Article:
Nigerian President Goodluck Jonathan signed a bill into law earlier this month which sets the sentence to up to 14 years imprisonment for participants in homosexual relationships.
BBC News notes that in addition to the harsh sentences for offenders caught in the act, the new law recommends prison sentences of up to 10 years for anyone who participates in organizations for the non-heterosexual community and for same-sex couples who publicly show affection.
"Any person who registers, operates or participates in gay clubs, societies and organisations [sic] or directly or indirectly makes public show of same-sex amorous relationship in Nigeria commits an offence [sic] and shall each be liable on conviction to a term of 10 years in prison," the Same-Sex Marriage Prohibition Act states.
No public announcement was made for the move, which the Telegraph notes was signed into law secretly by Nigeria’s House of Representatives in Abuja on December 17 and by the president on January 7.
Dozens have already been arrested as a result of the bill. Dorothy Aken’Ova of Nigeria’s International Center for Reproductive Health and Sexual Rights told the British news outlet that police in Bauchi state have drawn up a list of 168 allegedly gay men; at least 38 have already been taken into custody.
Activists speaking to BBC expressed concern that life would also become difficult for those trying to help the gay community. According to one official, HIV testing and treatment for homosexual men had stopped, and outlawing the relationships had made assisting those affected difficult.
The move has drawn international criticism, especially from the West.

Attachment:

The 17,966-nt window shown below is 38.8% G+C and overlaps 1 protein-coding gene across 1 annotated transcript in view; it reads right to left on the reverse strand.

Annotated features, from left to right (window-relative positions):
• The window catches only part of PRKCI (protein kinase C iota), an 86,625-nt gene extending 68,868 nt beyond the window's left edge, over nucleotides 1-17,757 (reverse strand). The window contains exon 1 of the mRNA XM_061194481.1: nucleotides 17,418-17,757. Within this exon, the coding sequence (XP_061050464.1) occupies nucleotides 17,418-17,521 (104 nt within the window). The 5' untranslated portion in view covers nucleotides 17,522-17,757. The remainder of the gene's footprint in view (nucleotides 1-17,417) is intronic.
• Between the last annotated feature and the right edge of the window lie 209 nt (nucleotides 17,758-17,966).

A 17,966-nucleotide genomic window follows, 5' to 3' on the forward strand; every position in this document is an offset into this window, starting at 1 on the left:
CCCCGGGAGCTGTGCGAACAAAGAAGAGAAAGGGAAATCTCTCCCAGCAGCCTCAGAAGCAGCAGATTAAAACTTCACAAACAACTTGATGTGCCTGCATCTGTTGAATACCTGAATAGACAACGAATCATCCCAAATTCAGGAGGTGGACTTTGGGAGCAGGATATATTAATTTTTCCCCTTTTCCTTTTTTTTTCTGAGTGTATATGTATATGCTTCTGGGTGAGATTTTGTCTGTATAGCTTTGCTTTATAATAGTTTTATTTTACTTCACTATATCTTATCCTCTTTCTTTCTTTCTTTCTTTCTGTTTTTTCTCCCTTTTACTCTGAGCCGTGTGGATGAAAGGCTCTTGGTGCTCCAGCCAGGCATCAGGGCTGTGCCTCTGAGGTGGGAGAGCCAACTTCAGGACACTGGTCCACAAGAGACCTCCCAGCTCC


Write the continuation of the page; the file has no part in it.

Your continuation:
“We call on Nigeria to repeal this law and to promote and protect the human rights and fundamental freedoms of all Nigerians regardless of their sexual orientation,” Canada's Foreign Affairs Minister John Baird said Monday in a release.
“Canada has clearly spoken out against human rights violations committed against people on the basis of their sexuality, and we will continue to do so.”
The US agreed. “People everywhere deserve to live in freedom and equality. No one should face violence or discrimination for who they are or who they love,” US Secretary of State John Kerry stated.
Dr. Heather Collister of the International Service for Human Rights (ISHR), based in Geneva, said in a statement that the law “was manifestly incompatible with international human rights standards and must be repealed" and that it "criminalizes" the work of supporters and activists for the gay community.
Nigerian officials, for their part, claim the law is supported by the will of the Nigerian people.
“More than 90% of Nigerians are opposed to same sex marriage. So, the law is in line with our cultural and religious beliefs as a people,” Nigerian President Reuben Abati stated.